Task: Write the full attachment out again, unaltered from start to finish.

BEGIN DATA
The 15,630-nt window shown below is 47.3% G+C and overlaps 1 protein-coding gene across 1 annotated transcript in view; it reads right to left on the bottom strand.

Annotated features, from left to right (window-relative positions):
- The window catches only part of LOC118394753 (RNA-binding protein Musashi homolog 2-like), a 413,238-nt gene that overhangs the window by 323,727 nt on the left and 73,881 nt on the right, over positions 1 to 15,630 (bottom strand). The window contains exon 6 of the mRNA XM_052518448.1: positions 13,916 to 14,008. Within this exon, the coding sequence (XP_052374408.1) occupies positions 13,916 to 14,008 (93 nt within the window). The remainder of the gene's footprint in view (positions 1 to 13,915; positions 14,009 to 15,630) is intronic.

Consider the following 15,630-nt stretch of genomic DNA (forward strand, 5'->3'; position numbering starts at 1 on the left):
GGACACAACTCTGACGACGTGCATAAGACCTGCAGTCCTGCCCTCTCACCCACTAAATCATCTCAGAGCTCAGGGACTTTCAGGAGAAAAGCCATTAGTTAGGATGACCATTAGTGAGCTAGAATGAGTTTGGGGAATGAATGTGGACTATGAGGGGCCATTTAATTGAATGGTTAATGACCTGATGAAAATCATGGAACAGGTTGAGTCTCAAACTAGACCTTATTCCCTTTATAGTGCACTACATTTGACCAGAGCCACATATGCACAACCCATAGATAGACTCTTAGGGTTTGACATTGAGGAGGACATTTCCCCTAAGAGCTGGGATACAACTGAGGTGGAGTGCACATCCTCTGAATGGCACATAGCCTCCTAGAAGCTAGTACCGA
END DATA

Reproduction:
The 15,630-nt window shown below is 47.3% G+C and overlaps 1 protein-coding gene across 1 annotated transcript in view; it reads right to left on the bottom strand.

Annotated features, from left to right (window-relative positions):
- The window catches only part of LOC118394753 (RNA-binding protein Musashi homolog 2-like), a 413,238-nt gene that overhangs the window by 323,727 nt on the left and 73,881 nt on the right, over positions 1 to 15,630 (bottom strand). The window contains exon 6 of the mRNA XM_052518448.1: positions 13,916 to 14,008. Within this exon, the coding sequence (XP_052374408.1) occupies positions 13,916 to 14,008 (93 nt within the window). The remainder of the gene's footprint in view (positions 1 to 13,915; positions 14,009 to 15,630) is intronic.

Consider the following 15,630-nt stretch of genomic DNA (forward strand, 5'->3'; position numbering starts at 1 on the left):
GGACACAACTCTGACGACGTGCATAAGACCTGCAGTCCTGCCCTCTCACCCACTAAATCATCTCAGAGCTCAGGGACTTTCAGGAGAAAAGCCATTAGTTAGGATGACCATTAGTGAGCTAGAATGAGTTTGGGGAATGAATGTGGACTATGAGGGGCCATTTAATTGAATGGTTAATGACCTGATGAAAATCATGGAACAGGTTGAGTCTCAAACTAGACCTTATTCCCTTTATAGTGCACTACATTTGACCAGAGCCACATATGCACAACCCATAGATAGACTCTTAGGGTTTGACATTGAGGAGGACATTTCCCCTAAGAGCTGGGATACAACTGAGGTGGAGTGCACATCCTCTGAATGGCACATAGCCTCCTAGAAGCTAGTACCGA